On the physical side, the N85 is noticeably more compact than the N96, the N96’s slider feels more solid. Although the screen is larger on the N96, the quality wins it over, for me, and I really love the life-like experience of the OLED on the N85. The N85 also has a camera lens cover, which should protect the lens from dirt and smudges.
The most frequent word I heard when the N96 was being introduced was “video”. It’s a handset geared towards video, be it through TV-out or on the handset with the kickstand, be it recorded or live TV. And although the N96 packs just about everything, the main advantages are the 16GB expandable memory and the huge 2.8″ screen that play an essential role in video viewing.
The N85? Well, even though it will be able to accomplish almost all of that, it won’t do it with the same superior experience than that of the N96. But it still has a few aces up its sleeves that won’t let it be dismissed easily. The OLED screen is one of them, and probably the most important one. As for market strategy, like I stated earlier in the N85’s hands-on, the N85 is being introduced the same way the N81 was, by concentrating on its gaming and music capabilities.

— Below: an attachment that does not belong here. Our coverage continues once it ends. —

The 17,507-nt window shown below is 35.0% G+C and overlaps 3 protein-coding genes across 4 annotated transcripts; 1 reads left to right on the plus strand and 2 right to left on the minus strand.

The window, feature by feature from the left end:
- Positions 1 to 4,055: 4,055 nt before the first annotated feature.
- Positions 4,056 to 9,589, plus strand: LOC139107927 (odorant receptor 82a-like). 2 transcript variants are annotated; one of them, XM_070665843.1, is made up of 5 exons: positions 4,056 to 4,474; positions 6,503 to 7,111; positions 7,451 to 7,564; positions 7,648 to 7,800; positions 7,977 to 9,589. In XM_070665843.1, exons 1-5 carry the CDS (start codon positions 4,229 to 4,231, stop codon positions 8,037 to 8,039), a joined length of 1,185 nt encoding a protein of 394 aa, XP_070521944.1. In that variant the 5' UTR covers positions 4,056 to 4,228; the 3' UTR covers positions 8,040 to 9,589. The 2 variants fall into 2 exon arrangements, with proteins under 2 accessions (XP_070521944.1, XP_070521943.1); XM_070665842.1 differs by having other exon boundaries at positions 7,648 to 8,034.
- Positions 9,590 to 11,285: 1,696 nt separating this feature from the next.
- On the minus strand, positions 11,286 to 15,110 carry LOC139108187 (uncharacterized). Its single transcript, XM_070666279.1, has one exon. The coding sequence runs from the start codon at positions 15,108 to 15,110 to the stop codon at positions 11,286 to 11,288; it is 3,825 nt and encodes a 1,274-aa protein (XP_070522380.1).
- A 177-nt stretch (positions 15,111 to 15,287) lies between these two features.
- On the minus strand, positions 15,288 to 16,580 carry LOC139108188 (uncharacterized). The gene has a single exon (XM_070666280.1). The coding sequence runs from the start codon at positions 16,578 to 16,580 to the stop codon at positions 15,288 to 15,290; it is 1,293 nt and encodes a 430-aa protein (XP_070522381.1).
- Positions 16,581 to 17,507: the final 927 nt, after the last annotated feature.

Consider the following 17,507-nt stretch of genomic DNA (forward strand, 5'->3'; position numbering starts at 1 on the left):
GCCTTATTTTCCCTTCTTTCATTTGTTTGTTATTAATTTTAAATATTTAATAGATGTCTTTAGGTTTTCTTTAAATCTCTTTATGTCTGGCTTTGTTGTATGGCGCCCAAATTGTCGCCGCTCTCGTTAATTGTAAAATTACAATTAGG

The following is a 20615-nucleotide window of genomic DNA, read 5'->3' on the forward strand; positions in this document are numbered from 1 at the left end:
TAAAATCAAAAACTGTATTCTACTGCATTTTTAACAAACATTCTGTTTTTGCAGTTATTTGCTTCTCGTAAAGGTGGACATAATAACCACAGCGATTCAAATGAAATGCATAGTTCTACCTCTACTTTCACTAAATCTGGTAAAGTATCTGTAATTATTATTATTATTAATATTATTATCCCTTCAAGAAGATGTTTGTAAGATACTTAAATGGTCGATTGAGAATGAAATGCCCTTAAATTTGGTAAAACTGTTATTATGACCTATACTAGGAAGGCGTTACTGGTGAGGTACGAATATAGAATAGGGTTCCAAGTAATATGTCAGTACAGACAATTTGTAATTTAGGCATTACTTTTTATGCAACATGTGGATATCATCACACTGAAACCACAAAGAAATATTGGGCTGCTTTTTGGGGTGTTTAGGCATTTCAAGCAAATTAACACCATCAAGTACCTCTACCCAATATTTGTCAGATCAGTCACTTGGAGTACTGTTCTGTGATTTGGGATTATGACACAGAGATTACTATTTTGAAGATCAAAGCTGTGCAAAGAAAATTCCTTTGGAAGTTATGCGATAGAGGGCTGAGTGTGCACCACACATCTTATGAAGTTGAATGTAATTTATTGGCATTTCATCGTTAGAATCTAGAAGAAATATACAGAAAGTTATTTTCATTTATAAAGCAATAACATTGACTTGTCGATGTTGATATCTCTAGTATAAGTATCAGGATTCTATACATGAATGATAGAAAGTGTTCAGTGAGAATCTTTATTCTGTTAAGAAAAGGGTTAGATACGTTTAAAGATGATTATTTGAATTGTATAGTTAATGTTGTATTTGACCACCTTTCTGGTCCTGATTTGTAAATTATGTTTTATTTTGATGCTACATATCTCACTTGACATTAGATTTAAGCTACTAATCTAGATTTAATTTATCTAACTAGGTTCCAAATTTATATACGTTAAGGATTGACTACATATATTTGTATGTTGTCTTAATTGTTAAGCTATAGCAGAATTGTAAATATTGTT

Overall, some people will ditch the better battery for the bigger screen, some will prefer the 2.6″ OLED over the 2.8″ LCD screen, some will go for bigger internal memory, but the majority of people will either pick these for the way they look or for the “flagship” title written on the N96’s forehead. In other words, Nokia’s goal is to leave everyone else aside and compete with itself: a fight to death, but in both cases the Finnish manufacturer wins, so where’s the harm?
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